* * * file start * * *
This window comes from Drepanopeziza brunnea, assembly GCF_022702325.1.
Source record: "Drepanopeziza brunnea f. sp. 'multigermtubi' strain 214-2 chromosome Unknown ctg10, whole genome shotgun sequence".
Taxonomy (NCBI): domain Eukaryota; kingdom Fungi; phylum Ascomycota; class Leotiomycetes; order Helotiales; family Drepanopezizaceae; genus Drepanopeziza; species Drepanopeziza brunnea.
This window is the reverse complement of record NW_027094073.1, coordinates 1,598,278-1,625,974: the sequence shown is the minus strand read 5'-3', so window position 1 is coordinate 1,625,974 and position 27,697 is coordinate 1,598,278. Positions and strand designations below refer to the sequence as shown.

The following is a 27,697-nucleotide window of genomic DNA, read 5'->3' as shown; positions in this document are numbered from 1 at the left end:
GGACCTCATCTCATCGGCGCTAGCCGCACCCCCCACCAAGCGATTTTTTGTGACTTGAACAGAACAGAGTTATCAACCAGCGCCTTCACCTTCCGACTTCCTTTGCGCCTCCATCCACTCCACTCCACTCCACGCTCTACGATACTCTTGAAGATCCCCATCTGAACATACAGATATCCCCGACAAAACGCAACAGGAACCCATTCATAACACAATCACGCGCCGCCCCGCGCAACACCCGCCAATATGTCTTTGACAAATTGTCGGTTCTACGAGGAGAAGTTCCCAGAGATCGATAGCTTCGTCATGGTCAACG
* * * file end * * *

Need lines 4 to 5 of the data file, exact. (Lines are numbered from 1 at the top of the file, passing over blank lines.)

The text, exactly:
This window is the reverse complement of record NW_027094073.1, coordinates 1,598,278-1,625,974: the sequence shown is the minus strand read 5'-3', so window position 1 is coordinate 1,625,974 and position 27,697 is coordinate 1,598,278. Positions and strand designations below refer to the sequence as shown.

The following is a 27,697-nucleotide window of genomic DNA, read 5'->3' as shown; positions in this document are numbered from 1 at the left end: